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Shtisel complicated my Judaism (spoiler alert)

Exposure to the closed, marginalized culture on the small screen made me realize how important it is to build bridges to the people of this Israeli sector
The cast of 'Shtisel.' (Netflix/Dori Media/via JTA)
The cast of 'Shtisel.' (Netflix/Dori Media/via JTA)

I succumbed to Shtisel-mania this summer.  I am a non-Orthodox convert to Judaism and am not considered a “real Jew” by the Haredi community portrayed in this series. I am fairly certain that Nuchem would refer to me as one of those “damn evil people.” Until Shtisel, my opinion of the Haredim was also not very flattering.

I co-chair a  Jewish Federation committee that advocates for religious pluralism in Israel, that in many ways “fights” the ultra-Orthodox monopoly on religion in Israel. The ultra-Orthodox are a fast-growing and marginalized population. We ignore them at our peril. Shtisel helped me see that. It also complicated my Judaism.

I cried when Shulem painted over the woman’s hair in Akiva’s painting. I wanted to be indignant at him for his reaction to the painting, but I found myself feeling his pain. I understood why he couldn’t have possibly had a different reaction to it.

As a modern woman, I wanted to agree with Giti that Ruchami should not be married at 15.  However, I found myself understanding that a divorce would permanently affect her prospects for a future “normal” life in her community. I found myself agreeing with the table of men discussing whether her marriage was valid, or if she should seek a divorce.

Most of all, I saw Giti as a strong woman, a feminist in her own way. She took the power from her husband by refusing to acknowledge his betrayal when he begged her for forgiveness. She understood the power of that forgiveness and later gave it. I wanted to hate Lippe, but I found myself sympathizing with his  rebellion. I didn’t want to want Giti to forgive him, but I rejoiced when she did. Both Giti and Ruchami are strong women who understand their power in a culture that many assume leaves them powerless.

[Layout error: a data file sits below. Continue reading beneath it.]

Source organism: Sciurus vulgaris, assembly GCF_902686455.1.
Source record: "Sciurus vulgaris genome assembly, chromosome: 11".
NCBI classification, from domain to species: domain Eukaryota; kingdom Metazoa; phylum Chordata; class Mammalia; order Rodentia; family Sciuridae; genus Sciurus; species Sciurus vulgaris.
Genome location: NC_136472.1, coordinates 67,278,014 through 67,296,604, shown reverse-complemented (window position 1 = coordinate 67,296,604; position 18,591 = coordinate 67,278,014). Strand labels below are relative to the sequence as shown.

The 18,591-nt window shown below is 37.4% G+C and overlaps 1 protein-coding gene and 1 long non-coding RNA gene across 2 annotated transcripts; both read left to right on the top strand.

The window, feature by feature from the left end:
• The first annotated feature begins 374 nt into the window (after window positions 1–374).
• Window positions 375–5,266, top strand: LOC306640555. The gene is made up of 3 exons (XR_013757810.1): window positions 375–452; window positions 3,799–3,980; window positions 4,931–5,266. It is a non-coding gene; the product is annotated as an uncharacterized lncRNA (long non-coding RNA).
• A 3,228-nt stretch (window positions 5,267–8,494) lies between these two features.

Akiva’s artistic talent is accepted by him as gift from G-d, while his community seems to see it a temptation to undermine his Judaism. He said it was a part of his soul and a way for him to share “memory” in a figurative way. But Haredi culture does not have much room for figurative interpretation, and this most sensitive character risked everything to be true to his nature. I rejoiced for him when he rejected his own promise to give up painting and despaired when Zvi Aryeh gave up an opportunity to pursue his own artistic dreams. I understood why each made an opposite decision within the same cultural context.

I believe we should be engaging members of this community in our shared society work. Increasing marginalization will only lead to a greater divisions between secular and religious Jews in Israel. I very much want to engage and learn and grow in partnership with this sector of Israeli society, perhaps finding opportunities to build bridges to the women within it.

After watching “Shtisel,” I have changed as a Jewish woman. I won’t be covering my hair anytime soon or wearing unflattering, modest clothing, but I now kiss every mezuzah I see, and I have learned many new blessings for everyday miracles. By opening a window into a closed, misunderstood world, Shtisel enriched my Judaism while complicating it. I wouldn’t want it any other way.

B’ruch Hashem.

About the Author
Julia Malaga is a Jewish communal professional with a strong interest in strengthening Israel/Diaspora relations and building living bridges within the Jewish world and between the various Tribes of Israel. She is currently the co-chair of the Kedma Shared Society Platform of the Jewish Federation of Greater Metrowest NJ.
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